If i have a choice, i would always chose counter seating in a Japanese restaurant. The counter eating habit is a culture itself. Not only we can view the whole process of the kitchen, it also let us cultivated a personal conversation with the chefs. It doesn’t need to be a verbal conversation, it could be a mutual admiration, a look, a smile and even a facial expression when we are enjoying the dish. A chef once told me that, that his biggest reward is not an award, a star or a great review; it is a satisfying smile on a patron’s face when they are truly happily enjoying his food. That is what make his day. The motivation for him to continue, or inspired. Japanese counter eating culture does not stop at sushi. Yakitori is another one, so is ramen. We have seen it extended it’s reach, or got adapted by other culinary mastermind. Our experience at chef’s table at Brooklyn fare is an excellent example. And it was well worth the money and the hoops i jumped thru to get a reservation. I mean, how often would you have a master chef cook for you, in front of you. We might spend the same or even more money at eleven Madison park or French Laundry, but do you know Daniel Humm or Thomas Keller is really in the kitchen, pouring his heart out on a dish? To me, it is not just a meal, or a fantastic dinner, it is an experience, then turned into memory, forever remember. It is personal, it is intimate.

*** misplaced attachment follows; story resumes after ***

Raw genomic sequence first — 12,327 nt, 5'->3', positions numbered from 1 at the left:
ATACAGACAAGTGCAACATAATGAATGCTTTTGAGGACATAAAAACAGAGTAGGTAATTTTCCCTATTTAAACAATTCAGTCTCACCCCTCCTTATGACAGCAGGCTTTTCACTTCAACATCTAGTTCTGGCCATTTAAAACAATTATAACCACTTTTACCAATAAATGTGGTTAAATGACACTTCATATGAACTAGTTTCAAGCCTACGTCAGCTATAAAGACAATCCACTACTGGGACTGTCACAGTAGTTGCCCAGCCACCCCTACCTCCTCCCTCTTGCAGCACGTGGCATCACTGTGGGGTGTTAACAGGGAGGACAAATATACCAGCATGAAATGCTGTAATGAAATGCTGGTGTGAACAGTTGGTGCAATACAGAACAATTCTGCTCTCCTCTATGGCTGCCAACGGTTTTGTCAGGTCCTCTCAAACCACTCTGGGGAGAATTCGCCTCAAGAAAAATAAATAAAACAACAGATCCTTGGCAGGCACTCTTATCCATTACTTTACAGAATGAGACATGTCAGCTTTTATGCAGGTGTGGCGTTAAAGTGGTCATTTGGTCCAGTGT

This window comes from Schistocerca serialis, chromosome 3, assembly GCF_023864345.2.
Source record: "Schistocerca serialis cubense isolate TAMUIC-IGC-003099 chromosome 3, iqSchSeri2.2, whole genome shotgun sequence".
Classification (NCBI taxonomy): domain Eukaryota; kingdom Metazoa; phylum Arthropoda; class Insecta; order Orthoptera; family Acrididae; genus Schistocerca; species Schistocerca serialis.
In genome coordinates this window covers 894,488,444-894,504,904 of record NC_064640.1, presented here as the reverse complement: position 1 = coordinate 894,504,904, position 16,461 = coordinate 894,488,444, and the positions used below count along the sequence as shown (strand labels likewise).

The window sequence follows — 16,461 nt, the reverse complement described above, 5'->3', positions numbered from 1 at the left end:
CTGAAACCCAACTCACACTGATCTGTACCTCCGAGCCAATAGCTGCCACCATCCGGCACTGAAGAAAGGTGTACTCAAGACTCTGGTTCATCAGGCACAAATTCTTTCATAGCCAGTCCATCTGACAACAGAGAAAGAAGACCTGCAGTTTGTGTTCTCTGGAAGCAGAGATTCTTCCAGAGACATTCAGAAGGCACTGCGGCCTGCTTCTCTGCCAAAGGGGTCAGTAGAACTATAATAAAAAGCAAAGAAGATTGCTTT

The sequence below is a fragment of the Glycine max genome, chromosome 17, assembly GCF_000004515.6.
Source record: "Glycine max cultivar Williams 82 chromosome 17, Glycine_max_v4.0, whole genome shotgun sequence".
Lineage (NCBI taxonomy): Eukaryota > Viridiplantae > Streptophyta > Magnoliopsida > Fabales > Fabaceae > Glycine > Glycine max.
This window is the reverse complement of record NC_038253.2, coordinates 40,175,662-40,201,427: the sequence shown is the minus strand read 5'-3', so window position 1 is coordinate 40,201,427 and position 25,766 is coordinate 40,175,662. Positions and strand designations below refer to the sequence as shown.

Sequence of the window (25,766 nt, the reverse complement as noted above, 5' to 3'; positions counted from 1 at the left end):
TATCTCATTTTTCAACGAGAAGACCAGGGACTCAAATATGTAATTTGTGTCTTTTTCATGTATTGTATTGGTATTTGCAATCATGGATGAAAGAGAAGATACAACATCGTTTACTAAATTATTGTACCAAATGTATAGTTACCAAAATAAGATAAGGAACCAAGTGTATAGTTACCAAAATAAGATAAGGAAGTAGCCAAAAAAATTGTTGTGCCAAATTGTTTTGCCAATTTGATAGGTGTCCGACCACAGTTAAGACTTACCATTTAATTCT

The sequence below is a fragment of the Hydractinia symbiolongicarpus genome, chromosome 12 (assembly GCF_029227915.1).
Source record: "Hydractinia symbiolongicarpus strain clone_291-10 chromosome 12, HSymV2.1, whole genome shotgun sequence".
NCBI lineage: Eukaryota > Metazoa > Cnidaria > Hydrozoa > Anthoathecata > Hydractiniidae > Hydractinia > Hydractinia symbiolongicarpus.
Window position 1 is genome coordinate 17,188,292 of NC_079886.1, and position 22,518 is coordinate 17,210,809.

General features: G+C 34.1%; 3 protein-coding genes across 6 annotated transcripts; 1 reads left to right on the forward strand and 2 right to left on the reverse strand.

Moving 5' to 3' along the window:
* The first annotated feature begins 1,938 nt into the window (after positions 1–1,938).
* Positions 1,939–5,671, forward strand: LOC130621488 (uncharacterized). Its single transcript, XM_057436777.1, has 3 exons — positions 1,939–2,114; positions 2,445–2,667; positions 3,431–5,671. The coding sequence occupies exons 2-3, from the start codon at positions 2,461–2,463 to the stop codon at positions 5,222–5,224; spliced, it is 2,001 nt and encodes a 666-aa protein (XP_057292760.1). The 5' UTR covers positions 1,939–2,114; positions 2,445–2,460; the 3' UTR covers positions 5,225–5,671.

Restaurant Ato is one of those night that is close to heart. It is a fairly new place in the west side of Soho. Right across the street of David Burke’ kitchen. A tiny store font with complete view of the whole kitchen. No backroom, no basement. We can clearly see everything from outside. There are room for only four person at the counter, the whole restaurant sits about 20. The bright little room cannot afford anything but minimalism. Light bond wood furniture blended into the white space, it is all very zen. On the night we went, this 6 months old restaurant was very quiet. We got to have the chef all to ourself.
The young chef is a vet of Jean-Georges, Morimoto, and Masa. Needless to say his background is French/Japanese cooking. The best description I can give about Ato is, it is a modern “French-Japanese” seafood focus restaurant, with a chance of sushi Omakase. Chef Shen incorporated both French and Japanese technique in his cooking, every dish is not only eye-pleasing, also thoughtful and with impressive flavor. So why a chance of sushi? The night we went, upon sat down, we were told the chef will not be making sushi tonight. They were going to focus more on the innovative menu than traditional sushi. Jaw dropped, shocking, we were disappointed. How could this happened…. I guess it was mistake on my part that I didn’t do my research before heading to Ato. From all the pictures I saw on Instagram, I just assumed this a sushi place. I was wrong, however, I was happy to be wrong. Ato’s modern French take on Japanese dishes definitely works. Every plate is a work of art, tastefully, visually. Maybe because I was able to watch each masterpiece being constructed, not only I enjoyed each bite, I certainly appreciate the hearts and efforts that’s put into it even more. The courses were actually rather small. Fifth course in, we looked at each other and share the same thought. We were still hungry, would this Omakase actually fill us? Would we go home hungry? The answer is absolutely NOT. Yes, each plate is small, but they add up, because the pacing of each course was actually rather quick, it didn’t hit us just yet.
Warm asparagus salad, mushroom, pickle scallion